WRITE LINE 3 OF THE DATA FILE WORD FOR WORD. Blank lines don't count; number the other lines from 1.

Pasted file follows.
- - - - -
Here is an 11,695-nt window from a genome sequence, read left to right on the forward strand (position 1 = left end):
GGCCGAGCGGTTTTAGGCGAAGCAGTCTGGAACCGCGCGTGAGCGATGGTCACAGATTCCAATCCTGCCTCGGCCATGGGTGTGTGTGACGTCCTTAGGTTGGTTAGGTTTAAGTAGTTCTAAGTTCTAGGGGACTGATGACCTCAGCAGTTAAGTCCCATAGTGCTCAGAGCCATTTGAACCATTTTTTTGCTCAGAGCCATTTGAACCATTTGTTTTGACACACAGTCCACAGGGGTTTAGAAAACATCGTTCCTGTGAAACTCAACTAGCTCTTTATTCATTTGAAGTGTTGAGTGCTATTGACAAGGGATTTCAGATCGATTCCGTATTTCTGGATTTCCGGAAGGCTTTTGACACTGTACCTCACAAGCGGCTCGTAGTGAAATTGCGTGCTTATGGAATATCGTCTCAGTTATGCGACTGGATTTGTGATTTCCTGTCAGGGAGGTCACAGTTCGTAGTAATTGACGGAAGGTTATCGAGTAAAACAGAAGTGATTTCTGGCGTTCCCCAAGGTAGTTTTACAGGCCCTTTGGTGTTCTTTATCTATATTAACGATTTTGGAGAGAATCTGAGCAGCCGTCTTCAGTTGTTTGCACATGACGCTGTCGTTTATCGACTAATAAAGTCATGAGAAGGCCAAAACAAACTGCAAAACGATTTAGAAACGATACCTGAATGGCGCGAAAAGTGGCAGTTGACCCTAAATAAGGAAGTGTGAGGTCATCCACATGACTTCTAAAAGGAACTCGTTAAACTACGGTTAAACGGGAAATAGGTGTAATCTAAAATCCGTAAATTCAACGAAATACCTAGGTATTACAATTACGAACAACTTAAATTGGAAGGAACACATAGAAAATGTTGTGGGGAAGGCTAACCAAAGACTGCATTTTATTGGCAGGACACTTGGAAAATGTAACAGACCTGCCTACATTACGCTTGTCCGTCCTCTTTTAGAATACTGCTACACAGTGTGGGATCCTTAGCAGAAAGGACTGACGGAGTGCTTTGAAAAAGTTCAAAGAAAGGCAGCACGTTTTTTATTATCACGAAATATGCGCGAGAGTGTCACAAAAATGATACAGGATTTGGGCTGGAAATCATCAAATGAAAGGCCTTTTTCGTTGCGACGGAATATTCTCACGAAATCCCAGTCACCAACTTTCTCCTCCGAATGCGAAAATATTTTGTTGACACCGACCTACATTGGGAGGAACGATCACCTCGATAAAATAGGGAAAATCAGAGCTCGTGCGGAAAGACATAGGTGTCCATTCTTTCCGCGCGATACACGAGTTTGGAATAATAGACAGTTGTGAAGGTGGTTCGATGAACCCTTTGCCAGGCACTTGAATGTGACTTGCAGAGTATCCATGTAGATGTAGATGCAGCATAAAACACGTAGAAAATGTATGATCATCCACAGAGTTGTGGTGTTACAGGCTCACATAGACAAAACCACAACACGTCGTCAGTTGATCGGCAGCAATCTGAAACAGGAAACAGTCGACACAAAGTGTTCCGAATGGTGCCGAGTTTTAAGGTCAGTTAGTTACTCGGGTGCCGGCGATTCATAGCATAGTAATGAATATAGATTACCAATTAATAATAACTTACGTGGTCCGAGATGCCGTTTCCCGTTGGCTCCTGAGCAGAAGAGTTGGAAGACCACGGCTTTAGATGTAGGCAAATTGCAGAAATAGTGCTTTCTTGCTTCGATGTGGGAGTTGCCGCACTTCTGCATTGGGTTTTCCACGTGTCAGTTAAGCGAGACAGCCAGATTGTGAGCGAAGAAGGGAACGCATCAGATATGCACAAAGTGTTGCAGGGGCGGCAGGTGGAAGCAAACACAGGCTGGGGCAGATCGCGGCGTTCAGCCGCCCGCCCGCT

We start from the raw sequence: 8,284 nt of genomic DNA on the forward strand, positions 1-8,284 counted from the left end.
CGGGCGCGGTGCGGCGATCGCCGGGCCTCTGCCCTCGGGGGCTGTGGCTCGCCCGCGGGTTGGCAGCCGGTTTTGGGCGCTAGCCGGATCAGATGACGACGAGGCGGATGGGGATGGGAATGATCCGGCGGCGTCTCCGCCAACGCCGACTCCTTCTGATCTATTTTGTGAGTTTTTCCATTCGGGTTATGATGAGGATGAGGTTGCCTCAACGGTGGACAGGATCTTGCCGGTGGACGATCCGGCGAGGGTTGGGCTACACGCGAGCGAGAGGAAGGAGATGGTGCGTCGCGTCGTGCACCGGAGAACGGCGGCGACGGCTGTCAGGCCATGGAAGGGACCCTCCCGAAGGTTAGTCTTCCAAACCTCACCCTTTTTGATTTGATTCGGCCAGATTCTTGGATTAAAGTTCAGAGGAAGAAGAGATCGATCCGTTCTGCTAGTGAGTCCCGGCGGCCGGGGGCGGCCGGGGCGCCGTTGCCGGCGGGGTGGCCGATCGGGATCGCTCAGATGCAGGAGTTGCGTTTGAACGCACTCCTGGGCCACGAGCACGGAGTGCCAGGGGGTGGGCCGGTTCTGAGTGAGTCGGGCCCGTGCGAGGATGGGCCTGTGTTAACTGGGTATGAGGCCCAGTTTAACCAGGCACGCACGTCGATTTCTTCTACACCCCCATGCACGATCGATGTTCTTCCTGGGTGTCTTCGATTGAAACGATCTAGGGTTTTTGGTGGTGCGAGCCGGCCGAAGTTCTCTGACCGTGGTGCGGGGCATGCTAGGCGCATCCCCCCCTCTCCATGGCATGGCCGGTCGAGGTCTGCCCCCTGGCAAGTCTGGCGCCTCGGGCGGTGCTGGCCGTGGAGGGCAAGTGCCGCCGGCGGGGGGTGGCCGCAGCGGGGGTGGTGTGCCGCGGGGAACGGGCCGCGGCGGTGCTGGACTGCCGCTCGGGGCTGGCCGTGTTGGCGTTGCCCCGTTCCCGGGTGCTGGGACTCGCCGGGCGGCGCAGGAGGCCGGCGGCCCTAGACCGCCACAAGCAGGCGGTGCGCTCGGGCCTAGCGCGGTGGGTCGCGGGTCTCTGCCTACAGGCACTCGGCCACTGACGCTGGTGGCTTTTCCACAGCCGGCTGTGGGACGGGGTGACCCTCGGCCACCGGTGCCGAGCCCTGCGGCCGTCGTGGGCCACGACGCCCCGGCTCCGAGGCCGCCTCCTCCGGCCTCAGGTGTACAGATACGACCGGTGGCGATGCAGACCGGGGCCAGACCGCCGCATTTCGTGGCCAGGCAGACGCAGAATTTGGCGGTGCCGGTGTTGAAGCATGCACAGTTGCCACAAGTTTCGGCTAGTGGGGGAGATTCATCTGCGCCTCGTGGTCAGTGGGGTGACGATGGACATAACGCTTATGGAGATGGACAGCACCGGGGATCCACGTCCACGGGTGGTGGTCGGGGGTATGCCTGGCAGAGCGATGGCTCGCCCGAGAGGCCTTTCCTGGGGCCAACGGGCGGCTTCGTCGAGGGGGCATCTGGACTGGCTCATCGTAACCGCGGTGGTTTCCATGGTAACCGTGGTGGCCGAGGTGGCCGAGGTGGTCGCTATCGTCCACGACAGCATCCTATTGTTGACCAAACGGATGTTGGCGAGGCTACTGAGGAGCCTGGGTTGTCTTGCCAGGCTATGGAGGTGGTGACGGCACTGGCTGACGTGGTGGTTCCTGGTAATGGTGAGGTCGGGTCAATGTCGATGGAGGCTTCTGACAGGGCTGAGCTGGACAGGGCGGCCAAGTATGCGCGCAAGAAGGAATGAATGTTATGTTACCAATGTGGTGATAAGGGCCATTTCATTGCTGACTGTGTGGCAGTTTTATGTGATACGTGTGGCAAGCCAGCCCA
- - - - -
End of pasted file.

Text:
We start from the raw sequence: 8,284 nt of genomic DNA on the forward strand, positions 1-8,284 counted from the left end.